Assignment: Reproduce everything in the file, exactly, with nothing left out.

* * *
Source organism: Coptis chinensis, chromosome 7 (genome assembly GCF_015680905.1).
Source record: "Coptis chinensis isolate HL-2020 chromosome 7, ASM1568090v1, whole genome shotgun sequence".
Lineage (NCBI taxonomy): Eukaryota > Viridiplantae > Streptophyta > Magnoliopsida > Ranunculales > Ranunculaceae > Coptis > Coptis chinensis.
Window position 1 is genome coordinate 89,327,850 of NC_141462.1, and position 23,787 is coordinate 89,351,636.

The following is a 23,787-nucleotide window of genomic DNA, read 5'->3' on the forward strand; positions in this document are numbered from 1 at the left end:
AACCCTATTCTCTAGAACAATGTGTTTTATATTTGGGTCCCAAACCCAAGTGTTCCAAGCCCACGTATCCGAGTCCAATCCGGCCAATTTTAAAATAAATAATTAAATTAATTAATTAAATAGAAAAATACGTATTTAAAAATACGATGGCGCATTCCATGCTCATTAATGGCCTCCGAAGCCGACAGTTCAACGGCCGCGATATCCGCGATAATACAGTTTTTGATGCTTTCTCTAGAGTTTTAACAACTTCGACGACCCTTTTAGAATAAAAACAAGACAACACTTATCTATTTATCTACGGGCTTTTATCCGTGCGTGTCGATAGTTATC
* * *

Source organism: Coptis chinensis, chromosome 7 (genome assembly GCF_015680905.1).
Source record: "Coptis chinensis isolate HL-2020 chromosome 7, ASM1568090v1, whole genome shotgun sequence".
Lineage (NCBI taxonomy): Eukaryota > Viridiplantae > Streptophyta > Magnoliopsida > Ranunculales > Ranunculaceae > Coptis > Coptis chinensis.
Window position 1 is genome coordinate 89,327,850 of NC_141462.1, and position 23,787 is coordinate 89,351,636.

The following is a 23,787-nucleotide window of genomic DNA, read 5'->3' on the forward strand; positions in this document are numbered from 1 at the left end:
AACCCTATTCTCTAGAACAATGTGTTTTATATTTGGGTCCCAAACCCAAGTGTTCCAAGCCCACGTATCCGAGTCCAATCCGGCCAATTTTAAAATAAATAATTAAATTAATTAATTAAATAGAAAAATACGTATTTAAAAATACGATGGCGCATTCCATGCTCATTAATGGCCTCCGAAGCCGACAGTTCAACGGCCGCGATATCCGCGATAATACAGTTTTTGATGCTTTCTCTAGAGTTTTAACAACTTCGACGACCCTTTTAGAATAAAAACAAGACAACACTTATCTATTTATCTACGGGCTTTTATCCGTGCGTGTCGATAGTTATC